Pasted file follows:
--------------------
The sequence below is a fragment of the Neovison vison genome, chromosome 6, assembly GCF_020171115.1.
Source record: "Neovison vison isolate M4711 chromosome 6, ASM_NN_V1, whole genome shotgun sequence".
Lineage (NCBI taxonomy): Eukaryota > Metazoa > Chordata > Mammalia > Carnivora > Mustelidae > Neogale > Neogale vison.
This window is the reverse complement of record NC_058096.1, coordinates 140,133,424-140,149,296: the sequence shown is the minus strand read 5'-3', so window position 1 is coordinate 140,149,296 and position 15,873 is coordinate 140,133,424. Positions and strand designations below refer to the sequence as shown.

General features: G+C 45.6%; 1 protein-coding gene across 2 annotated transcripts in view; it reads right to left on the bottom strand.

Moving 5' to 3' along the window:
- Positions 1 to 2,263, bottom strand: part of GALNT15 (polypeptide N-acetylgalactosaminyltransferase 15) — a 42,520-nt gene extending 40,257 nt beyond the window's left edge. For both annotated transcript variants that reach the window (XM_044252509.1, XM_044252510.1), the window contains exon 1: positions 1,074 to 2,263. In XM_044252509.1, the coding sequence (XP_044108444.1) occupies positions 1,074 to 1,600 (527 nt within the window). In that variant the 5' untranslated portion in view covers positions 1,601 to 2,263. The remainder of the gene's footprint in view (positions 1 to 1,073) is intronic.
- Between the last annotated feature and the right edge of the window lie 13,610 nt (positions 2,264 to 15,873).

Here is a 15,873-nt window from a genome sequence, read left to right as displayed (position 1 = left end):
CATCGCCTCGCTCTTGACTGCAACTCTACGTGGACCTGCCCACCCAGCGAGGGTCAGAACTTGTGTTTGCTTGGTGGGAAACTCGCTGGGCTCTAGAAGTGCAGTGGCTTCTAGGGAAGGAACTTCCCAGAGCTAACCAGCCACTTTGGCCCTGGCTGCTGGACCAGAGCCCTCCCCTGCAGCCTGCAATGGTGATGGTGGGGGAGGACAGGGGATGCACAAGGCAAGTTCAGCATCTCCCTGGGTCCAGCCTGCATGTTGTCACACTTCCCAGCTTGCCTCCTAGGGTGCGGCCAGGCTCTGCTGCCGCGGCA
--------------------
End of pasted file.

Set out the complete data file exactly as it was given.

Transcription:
The sequence below is a fragment of the Neovison vison genome, chromosome 6, assembly GCF_020171115.1.
Source record: "Neovison vison isolate M4711 chromosome 6, ASM_NN_V1, whole genome shotgun sequence".
Lineage (NCBI taxonomy): Eukaryota > Metazoa > Chordata > Mammalia > Carnivora > Mustelidae > Neogale > Neogale vison.
This window is the reverse complement of record NC_058096.1, coordinates 140,133,424-140,149,296: the sequence shown is the minus strand read 5'-3', so window position 1 is coordinate 140,149,296 and position 15,873 is coordinate 140,133,424. Positions and strand designations below refer to the sequence as shown.

General features: G+C 45.6%; 1 protein-coding gene across 2 annotated transcripts in view; it reads right to left on the bottom strand.

Moving 5' to 3' along the window:
- Positions 1 to 2,263, bottom strand: part of GALNT15 (polypeptide N-acetylgalactosaminyltransferase 15) — a 42,520-nt gene extending 40,257 nt beyond the window's left edge. For both annotated transcript variants that reach the window (XM_044252509.1, XM_044252510.1), the window contains exon 1: positions 1,074 to 2,263. In XM_044252509.1, the coding sequence (XP_044108444.1) occupies positions 1,074 to 1,600 (527 nt within the window). In that variant the 5' untranslated portion in view covers positions 1,601 to 2,263. The remainder of the gene's footprint in view (positions 1 to 1,073) is intronic.
- Between the last annotated feature and the right edge of the window lie 13,610 nt (positions 2,264 to 15,873).

Here is a 15,873-nt window from a genome sequence, read left to right as displayed (position 1 = left end):
CATCGCCTCGCTCTTGACTGCAACTCTACGTGGACCTGCCCACCCAGCGAGGGTCAGAACTTGTGTTTGCTTGGTGGGAAACTCGCTGGGCTCTAGAAGTGCAGTGGCTTCTAGGGAAGGAACTTCCCAGAGCTAACCAGCCACTTTGGCCCTGGCTGCTGGACCAGAGCCCTCCCCTGCAGCCTGCAATGGTGATGGTGGGGGAGGACAGGGGATGCACAAGGCAAGTTCAGCATCTCCCTGGGTCCAGCCTGCATGTTGTCACACTTCCCAGCTTGCCTCCTAGGGTGCGGCCAGGCTCTGCTGCCGCGGCA